Japan Explodes Own Rocket After Takeoff


An H3 rocket carrying a land observation satellite lifts off at Tanegashima Space Center in southern Japan | Image by Kyodo

Japan’s aspirations of becoming a global space power hit a snag this week.

On March 6, the country’s flagship heavy-lift H3 rocket was destroyed minutes after its second-stage engine did not properly ignite in its inaugural flight.

The incident follows an aborted launch last month.

In tears, Masashi Okada, the H3 project manager at the Japan Aerospace Exploration Agency (JAXA), described the first aborted launch as “galling,” per Reuters.

“A lot of people have been following our progress and we are really sorry,” Okada told the media.

The mishap was live-streamed by JAXA.

When the H3 first took off from the Tanegashima Space Center, things seemed to be going well, per Spaceflight Now. Two minutes into the mission, the rocket’s two boosters burned out and jettisoned, followed by the separation of its nose cone a minute and a half later.

But just as it reached space, the second-stage firing of the launcher’s hydrogen-fueled engine did not happen. The H3 lost speed and could not enter into a stable orbit around Earth.

Yasuhiro Funo, JAXA’s director for launch implementation, explained that they were forced to make the rocket self-destruct out of safety concerns, per AP News. Its debris has since fallen and sunk off the coast of the Philippines.

The rocket was designed to provide a low-cost option for launching commercial and government satellites into space, allowing Japan to compete with companies like Elon Musk’s SpaceX.

The H3 rocket, which is 187 feet tall, is Japan’s first new model in decades and the successor to the H2 rocket, which is due to be retired. JAXA developed the rocket in collaboration with contractor Mitsubishi Heavy Industries. It is designed to be both low-cost and efficient to rival SpaceX’s reusable Falcon 9 rocket.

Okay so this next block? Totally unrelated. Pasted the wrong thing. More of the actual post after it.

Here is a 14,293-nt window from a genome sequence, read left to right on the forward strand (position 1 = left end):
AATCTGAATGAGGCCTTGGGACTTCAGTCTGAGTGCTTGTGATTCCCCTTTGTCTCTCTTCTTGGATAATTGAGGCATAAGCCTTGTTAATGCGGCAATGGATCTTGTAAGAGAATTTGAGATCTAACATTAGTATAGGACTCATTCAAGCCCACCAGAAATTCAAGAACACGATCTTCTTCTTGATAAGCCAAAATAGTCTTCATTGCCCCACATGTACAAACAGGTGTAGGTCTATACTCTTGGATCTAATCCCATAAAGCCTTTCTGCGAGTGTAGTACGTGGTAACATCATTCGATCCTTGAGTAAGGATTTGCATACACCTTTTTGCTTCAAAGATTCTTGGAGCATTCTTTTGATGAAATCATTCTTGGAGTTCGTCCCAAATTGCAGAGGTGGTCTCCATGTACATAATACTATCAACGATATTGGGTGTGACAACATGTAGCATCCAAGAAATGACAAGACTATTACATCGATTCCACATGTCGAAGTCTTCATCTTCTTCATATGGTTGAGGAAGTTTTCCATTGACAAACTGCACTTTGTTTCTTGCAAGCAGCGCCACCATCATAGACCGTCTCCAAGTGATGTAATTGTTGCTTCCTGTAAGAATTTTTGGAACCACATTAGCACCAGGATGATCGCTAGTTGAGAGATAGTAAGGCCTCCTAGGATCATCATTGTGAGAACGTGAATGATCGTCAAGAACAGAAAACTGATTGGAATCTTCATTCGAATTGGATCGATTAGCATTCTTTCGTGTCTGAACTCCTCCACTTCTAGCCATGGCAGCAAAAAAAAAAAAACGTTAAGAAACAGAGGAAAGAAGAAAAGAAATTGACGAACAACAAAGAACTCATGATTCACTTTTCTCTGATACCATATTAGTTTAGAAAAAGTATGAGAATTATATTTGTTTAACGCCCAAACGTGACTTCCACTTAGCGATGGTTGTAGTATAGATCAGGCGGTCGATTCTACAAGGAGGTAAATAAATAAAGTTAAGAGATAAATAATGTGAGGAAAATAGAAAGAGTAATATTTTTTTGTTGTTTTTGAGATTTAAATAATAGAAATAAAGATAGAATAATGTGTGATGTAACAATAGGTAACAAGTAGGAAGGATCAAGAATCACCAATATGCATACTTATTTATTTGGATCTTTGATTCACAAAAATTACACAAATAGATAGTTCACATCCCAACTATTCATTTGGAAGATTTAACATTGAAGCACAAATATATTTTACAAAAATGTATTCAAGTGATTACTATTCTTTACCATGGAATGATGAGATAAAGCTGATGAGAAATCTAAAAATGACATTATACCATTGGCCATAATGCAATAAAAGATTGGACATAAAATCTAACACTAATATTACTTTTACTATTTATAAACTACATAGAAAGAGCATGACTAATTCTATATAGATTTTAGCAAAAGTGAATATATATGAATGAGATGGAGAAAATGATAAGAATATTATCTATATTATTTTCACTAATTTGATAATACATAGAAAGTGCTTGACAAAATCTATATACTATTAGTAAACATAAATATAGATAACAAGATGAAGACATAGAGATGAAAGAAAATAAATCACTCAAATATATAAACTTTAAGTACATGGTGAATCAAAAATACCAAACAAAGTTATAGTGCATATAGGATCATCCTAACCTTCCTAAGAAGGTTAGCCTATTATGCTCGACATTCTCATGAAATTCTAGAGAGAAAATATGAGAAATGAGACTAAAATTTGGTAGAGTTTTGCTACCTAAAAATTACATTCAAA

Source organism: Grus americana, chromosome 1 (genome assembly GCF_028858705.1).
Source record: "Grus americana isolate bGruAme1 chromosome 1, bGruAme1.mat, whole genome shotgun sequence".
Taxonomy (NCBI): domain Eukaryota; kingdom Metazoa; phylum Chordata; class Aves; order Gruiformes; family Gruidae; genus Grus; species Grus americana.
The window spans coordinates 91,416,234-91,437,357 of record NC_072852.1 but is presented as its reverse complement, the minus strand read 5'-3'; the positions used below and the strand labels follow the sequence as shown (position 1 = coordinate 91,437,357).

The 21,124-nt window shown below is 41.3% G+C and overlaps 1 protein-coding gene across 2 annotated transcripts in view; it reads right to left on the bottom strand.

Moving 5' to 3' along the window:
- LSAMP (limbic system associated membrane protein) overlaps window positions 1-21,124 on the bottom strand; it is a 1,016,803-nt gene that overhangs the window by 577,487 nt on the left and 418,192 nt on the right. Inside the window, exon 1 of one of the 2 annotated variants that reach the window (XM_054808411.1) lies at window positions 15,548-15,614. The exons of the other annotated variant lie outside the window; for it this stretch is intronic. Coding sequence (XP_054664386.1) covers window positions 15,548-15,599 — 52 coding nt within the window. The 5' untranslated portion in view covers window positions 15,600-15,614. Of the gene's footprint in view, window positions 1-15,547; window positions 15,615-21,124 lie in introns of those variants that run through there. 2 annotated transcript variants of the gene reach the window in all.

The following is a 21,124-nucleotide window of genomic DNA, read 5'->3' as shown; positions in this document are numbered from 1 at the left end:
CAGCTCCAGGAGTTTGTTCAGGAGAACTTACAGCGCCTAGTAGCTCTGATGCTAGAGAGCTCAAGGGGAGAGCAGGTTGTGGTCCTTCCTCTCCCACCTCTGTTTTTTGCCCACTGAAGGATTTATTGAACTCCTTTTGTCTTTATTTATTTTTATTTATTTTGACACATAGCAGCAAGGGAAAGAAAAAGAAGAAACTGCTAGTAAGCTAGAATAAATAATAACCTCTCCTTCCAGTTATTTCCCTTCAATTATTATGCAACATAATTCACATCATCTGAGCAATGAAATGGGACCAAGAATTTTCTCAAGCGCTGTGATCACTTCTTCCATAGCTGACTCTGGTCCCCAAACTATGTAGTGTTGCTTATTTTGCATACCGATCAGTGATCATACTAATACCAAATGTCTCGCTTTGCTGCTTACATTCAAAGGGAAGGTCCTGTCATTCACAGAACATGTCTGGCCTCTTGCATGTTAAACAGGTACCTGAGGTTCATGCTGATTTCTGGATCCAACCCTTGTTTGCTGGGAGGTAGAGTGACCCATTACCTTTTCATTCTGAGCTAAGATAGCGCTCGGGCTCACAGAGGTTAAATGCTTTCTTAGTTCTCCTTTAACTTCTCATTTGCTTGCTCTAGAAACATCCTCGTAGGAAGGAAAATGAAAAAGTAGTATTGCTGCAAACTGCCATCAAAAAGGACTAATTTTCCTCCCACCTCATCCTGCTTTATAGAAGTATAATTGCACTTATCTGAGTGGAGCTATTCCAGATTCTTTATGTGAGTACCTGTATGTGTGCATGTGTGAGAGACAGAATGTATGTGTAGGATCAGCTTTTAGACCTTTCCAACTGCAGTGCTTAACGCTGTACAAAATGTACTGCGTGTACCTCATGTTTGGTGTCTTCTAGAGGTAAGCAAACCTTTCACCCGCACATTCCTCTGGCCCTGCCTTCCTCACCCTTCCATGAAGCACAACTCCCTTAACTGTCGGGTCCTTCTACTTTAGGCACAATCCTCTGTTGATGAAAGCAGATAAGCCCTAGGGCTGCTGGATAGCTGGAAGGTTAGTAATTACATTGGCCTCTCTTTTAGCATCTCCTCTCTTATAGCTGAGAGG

JAXA President Hiroshi said the rocket is “extremely important” for Japan’s government, private companies, and universities, as it ensures independent access to space and international competitiveness, as reported by Reuters. The rocket’s destruction is a significant setback for Japan’s ambitions to become a major player in the global space market.

The H3 will also be used to launch government and commercial satellites into space.

Monday’s rocket was carrying an advanced land observation satellite. This satellite would have allowed Earth-imaging crucial for disaster response and monitoring North Korean missile launches, according to The Washington Post.

As previously reported by The Dallas Express, late last month, North Korea conducted its third missile launch this year, landing just short of Japan’s exclusive economic zone.

The failure of the H3 has prompted JAXA to establish a task force to investigate the incident.

Josef Aschbacher, the European Space Agency’s director general, expressed his sympathy and tweeted his support for Japan. He described Japan as a “steadfast partner” and wished for a quick return to the launchpad.

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